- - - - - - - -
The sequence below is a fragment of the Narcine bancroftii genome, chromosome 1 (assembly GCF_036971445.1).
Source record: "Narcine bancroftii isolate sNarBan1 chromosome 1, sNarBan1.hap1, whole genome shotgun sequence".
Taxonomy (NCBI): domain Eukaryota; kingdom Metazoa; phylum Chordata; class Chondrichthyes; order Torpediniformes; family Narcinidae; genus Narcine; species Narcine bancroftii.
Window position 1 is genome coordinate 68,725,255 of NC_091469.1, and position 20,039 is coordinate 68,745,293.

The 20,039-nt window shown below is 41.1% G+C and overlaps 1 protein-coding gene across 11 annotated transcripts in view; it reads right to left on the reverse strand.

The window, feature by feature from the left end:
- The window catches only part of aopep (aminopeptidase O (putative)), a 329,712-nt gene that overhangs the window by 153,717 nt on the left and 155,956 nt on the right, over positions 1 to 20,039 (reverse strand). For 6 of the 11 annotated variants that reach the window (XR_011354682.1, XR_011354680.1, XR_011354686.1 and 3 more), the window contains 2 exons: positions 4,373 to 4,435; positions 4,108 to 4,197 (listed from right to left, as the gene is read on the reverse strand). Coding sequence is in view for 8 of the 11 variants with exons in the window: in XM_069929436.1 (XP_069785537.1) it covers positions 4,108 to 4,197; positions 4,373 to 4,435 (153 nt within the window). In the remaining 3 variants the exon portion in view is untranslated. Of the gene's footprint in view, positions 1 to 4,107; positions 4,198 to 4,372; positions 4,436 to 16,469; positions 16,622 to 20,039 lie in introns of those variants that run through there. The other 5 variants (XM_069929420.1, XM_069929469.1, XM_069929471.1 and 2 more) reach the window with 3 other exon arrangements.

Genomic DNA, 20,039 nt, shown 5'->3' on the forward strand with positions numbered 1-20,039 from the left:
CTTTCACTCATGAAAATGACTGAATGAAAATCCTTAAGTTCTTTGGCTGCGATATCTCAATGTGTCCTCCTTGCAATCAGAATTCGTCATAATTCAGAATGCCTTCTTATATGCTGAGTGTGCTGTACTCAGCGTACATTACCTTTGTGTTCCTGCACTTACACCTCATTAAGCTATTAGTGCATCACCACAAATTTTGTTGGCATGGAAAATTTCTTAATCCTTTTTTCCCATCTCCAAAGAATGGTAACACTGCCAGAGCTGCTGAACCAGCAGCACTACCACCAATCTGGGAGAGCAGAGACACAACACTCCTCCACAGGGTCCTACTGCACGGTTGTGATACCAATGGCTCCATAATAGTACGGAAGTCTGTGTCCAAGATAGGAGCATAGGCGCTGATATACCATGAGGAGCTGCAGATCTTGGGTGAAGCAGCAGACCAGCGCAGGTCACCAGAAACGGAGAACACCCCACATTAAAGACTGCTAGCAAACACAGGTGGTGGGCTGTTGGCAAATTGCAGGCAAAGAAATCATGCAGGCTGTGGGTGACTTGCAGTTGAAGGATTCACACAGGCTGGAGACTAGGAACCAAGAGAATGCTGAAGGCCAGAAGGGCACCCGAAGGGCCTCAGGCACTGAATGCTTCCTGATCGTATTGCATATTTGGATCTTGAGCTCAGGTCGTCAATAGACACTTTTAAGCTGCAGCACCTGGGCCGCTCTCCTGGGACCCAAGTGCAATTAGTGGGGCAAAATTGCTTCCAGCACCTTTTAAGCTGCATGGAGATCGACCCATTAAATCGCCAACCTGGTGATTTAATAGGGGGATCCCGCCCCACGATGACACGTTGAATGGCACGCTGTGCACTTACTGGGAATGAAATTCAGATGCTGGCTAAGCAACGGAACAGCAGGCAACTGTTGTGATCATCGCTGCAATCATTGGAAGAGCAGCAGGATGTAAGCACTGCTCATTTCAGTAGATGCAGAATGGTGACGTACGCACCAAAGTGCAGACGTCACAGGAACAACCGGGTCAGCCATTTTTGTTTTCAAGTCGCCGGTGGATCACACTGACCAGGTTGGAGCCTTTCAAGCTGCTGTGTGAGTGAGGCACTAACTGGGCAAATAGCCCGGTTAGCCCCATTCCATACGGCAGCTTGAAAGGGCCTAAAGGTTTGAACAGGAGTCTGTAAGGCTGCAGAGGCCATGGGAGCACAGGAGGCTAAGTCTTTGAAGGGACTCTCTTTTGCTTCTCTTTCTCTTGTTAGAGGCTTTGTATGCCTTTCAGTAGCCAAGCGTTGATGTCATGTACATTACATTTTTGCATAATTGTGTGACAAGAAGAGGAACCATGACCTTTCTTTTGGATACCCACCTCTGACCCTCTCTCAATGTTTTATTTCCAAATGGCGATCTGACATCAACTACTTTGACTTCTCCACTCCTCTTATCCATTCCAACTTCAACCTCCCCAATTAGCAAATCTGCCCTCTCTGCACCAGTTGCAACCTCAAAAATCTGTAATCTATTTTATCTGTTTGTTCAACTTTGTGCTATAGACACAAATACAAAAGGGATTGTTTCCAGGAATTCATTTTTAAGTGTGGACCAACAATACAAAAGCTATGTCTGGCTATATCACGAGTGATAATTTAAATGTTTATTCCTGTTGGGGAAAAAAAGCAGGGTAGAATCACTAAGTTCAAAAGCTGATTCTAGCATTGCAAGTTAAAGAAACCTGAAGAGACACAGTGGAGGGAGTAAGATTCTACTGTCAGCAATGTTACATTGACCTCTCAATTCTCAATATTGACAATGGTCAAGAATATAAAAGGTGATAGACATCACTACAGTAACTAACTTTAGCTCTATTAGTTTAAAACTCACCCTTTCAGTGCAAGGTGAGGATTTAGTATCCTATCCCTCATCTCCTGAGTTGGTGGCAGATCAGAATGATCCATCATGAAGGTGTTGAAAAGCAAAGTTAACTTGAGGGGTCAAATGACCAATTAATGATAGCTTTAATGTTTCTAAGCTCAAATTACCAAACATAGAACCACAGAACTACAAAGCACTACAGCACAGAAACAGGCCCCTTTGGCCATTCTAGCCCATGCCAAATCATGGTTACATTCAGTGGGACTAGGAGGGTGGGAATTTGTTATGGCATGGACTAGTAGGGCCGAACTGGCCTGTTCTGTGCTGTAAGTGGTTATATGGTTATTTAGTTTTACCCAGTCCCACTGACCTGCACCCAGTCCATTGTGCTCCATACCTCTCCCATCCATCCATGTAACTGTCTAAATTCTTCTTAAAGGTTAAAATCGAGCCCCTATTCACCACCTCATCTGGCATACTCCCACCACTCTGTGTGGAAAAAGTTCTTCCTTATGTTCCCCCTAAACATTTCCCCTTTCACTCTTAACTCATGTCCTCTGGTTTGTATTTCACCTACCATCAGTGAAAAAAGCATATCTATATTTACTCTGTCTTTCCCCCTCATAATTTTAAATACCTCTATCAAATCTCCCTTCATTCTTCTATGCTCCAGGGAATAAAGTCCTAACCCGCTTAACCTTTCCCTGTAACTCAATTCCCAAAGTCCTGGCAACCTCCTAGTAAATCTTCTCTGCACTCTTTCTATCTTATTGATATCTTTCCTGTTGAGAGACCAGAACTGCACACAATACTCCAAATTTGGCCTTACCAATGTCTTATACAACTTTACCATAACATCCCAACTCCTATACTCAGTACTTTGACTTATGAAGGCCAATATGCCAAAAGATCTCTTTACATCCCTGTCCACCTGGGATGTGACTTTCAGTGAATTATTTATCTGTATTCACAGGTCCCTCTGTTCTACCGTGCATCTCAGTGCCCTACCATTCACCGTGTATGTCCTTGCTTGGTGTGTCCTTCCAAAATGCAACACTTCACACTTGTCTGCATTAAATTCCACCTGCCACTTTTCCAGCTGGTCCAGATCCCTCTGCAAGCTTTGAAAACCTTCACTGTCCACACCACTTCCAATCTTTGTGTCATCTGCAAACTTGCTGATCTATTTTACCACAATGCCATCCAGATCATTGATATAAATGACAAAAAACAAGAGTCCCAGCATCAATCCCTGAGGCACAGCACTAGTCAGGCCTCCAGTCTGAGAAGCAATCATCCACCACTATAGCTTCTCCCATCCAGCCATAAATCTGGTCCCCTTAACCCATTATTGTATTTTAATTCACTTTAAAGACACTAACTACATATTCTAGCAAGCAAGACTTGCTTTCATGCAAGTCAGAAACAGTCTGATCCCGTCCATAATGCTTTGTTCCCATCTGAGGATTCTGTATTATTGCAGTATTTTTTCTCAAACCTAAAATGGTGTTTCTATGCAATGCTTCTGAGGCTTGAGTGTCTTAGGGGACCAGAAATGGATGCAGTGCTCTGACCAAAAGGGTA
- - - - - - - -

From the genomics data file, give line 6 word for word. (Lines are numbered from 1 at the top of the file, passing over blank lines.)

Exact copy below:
The window, feature by feature from the left end: